Heritage: Tram trip down Gateshead High Street 100 years ago

A century or so ago, a tram ride along what was said to be the country’s longest High Street would have been an event in itself

A view along Gateshead High Street
A view along Gateshead High Street

A century or so ago, a tram ride along what was said to be the country’s longest High Street would have been an event in itself.

Everything from traders, workshops, and pubs to churches, theatres and early department stores made for a crowded and entertaining bustle.

Now that trip down Gateshead High Street has been re-created, from its junction with Sunderland Road to the terminus near the High Level Bridge.

What could be seen at, and nearby, the tram stops is portrayed through archive pictures from the Gateshead Libraries’ collection in an exhibition at St Mary’s heritage centre overlooking the Tyne.

Gateshead and District Tramways was set up in 1880, relying on steam power before electrification in 1901.

Near the High Street terminus was the Half Moon pharmacy – an important port of call at a time when there was just one doctor for every 2,500 people.

Such pharmacies sold a variety of tonics and cures, although many of the ingredients would be illegal today.

Advertised on the exterior of the Half Moon premises is a beef and malt “wine” for invalids.

Snowball’s store on the High Street had been opened in 1850 by William Snowball, and was enormous by the standards of the day, selling household goods and furnishings.

In 1889 it employed more than 200 people.

Emerson Shepherd started a small shop in 1906 and from that developed a chain of stores opened in Coatsworth Road and Dunston, Felling, Birtley, Ashington and Hebburn.

In 1934 an extension to Shepherds’s town centre store in Gateshead gave it a total floorspace of 100,000 square feet.

The route took in the first theatre in Gateshead. This was the Theatre Royal, converted from a Wesleyan chapel.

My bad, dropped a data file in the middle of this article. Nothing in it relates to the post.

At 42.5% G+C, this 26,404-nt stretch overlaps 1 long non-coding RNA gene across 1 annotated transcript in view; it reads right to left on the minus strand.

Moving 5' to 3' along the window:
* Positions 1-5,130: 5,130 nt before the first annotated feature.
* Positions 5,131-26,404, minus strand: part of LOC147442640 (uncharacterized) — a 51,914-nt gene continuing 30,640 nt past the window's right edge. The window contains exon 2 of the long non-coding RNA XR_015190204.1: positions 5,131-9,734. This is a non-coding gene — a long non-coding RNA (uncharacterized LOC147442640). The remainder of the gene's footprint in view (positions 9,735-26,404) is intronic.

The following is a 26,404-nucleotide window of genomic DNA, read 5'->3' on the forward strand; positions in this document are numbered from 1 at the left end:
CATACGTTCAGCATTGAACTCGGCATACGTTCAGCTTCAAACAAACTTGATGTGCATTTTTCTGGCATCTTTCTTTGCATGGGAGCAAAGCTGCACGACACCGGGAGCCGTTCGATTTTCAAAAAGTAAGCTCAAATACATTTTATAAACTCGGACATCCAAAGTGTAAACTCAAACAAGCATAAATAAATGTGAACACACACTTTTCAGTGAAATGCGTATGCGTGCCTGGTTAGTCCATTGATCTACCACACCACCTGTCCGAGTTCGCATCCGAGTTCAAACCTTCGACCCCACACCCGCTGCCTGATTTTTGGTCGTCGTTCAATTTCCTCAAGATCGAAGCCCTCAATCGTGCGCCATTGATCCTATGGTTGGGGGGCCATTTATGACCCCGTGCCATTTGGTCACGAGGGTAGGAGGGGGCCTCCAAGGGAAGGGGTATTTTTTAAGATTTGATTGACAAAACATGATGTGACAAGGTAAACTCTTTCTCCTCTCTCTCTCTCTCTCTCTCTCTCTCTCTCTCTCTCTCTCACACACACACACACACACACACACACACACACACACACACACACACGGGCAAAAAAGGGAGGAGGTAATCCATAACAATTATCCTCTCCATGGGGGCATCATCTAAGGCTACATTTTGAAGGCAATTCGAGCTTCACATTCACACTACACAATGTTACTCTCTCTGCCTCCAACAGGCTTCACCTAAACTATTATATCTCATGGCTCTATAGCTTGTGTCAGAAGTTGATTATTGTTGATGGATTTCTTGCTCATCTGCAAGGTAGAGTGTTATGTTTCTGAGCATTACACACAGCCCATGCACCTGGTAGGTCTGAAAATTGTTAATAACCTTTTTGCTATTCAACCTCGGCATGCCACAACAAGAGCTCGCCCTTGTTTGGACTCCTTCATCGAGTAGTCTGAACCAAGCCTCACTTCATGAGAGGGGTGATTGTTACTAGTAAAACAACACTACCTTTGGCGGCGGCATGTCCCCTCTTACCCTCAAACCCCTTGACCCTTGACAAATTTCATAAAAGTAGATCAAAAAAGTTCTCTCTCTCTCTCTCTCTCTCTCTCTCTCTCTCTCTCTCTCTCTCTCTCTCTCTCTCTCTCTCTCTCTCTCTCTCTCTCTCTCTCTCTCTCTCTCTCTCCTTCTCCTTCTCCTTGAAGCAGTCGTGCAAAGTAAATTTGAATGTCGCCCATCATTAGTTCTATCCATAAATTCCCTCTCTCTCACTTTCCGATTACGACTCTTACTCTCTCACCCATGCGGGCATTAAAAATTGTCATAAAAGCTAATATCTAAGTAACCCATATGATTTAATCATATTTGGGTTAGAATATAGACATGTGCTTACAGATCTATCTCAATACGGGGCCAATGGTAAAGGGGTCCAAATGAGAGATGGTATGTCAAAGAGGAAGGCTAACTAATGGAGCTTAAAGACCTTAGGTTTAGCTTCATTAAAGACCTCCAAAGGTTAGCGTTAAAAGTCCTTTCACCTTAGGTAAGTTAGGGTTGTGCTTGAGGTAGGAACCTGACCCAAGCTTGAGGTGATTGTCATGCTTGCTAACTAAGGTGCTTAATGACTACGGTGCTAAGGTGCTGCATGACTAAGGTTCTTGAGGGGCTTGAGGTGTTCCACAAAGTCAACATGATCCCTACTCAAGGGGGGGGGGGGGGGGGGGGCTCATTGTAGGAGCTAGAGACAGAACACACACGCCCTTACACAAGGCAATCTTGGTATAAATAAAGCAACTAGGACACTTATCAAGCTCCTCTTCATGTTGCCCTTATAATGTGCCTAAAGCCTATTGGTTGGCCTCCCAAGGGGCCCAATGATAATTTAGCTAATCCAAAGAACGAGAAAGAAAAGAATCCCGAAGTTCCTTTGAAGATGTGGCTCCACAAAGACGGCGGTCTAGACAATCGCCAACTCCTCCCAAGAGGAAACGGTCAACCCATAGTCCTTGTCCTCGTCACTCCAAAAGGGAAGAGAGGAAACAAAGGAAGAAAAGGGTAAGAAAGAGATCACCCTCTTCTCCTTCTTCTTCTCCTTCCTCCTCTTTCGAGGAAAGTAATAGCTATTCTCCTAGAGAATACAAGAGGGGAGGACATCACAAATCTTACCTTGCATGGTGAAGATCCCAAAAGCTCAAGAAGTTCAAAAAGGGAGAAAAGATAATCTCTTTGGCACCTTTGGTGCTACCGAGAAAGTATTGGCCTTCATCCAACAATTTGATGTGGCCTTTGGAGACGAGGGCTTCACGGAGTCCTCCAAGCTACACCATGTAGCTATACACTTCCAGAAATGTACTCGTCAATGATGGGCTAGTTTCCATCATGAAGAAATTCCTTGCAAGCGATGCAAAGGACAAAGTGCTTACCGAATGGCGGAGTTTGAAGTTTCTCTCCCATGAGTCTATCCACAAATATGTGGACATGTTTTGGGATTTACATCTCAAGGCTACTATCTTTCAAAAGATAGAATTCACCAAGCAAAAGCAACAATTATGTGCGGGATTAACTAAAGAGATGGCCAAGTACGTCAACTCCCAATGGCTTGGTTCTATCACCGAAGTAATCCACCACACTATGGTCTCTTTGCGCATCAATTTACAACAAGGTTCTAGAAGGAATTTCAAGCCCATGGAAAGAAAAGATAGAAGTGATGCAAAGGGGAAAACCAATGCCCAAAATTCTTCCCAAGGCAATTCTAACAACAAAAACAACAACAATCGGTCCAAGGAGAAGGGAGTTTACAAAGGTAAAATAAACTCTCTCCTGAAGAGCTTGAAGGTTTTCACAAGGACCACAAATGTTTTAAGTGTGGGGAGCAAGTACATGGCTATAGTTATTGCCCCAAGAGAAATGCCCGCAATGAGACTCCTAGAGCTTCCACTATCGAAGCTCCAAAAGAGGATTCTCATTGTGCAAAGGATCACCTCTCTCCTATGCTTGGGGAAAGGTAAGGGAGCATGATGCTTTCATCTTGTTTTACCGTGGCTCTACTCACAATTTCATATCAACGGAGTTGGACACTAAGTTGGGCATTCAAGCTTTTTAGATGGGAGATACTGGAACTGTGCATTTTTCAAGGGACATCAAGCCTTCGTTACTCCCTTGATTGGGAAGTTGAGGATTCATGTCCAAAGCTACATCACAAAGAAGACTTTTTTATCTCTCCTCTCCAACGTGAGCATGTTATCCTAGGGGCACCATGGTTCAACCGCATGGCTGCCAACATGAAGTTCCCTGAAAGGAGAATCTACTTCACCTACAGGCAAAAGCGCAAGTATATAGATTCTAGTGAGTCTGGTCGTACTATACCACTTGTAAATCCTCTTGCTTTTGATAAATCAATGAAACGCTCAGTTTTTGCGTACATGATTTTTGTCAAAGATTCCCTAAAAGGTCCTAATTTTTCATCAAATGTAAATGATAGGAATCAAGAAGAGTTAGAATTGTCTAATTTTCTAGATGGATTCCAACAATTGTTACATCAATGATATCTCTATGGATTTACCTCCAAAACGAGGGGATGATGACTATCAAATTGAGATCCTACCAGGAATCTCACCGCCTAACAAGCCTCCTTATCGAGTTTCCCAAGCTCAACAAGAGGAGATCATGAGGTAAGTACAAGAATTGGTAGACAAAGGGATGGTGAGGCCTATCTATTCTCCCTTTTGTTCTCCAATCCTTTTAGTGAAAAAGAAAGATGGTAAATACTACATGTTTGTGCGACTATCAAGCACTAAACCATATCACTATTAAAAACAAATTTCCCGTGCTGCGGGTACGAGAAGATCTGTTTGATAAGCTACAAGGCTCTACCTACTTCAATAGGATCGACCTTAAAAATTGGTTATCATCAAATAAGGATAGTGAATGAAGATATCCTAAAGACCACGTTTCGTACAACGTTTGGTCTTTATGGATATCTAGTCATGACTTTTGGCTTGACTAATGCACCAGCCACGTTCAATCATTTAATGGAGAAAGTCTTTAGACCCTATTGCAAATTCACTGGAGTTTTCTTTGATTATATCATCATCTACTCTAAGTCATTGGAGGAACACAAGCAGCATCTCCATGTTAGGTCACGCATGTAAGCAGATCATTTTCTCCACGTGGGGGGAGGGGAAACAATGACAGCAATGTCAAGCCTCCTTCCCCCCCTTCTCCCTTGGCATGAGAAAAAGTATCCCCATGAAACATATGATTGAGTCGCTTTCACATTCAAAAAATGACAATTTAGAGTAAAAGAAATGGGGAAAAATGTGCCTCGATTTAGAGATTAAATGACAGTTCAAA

It was the scene of a tragedy in 1891 when a false fire alarm during a performance of the pantomime Aladdin led to eight children and a young door keeper being crushed.

Woolworth’s store was built on the site in 1923.

At the Sunderland Road junction, the King’s Theatre opened in 1905, with accommodation for 2,000 people.

It was converted into the Empire cinema in 1915 and became the Essoldo in 1950.

Swinburne Street, off High Street was where the police station was located.

Its cells were described at the time as “lighted and ventilated, the warming can be regulated to any temperature.”

The cells were “cleanly whitewashed and present as comfortable an appearance as is desirable that such places should be.”

The street was also home to the free library, which opened in 1885.

When the post of librarian was advertised, it attracted 138 candidates.

One of the terraces off the High Street was Bolivar Place, built by the Gateshead Friendly Society.

It was named in honour of Simon Bolivar, who fought for South American independence which led to the creation of Bolivia in 1825.

Simon Green, Gateshead central services librarian, says: “We decided to look at eight tram stops and what could be seen from them and within walking distance.

“This was a bustling centre on which people converged.

“It was a hive of activity.”

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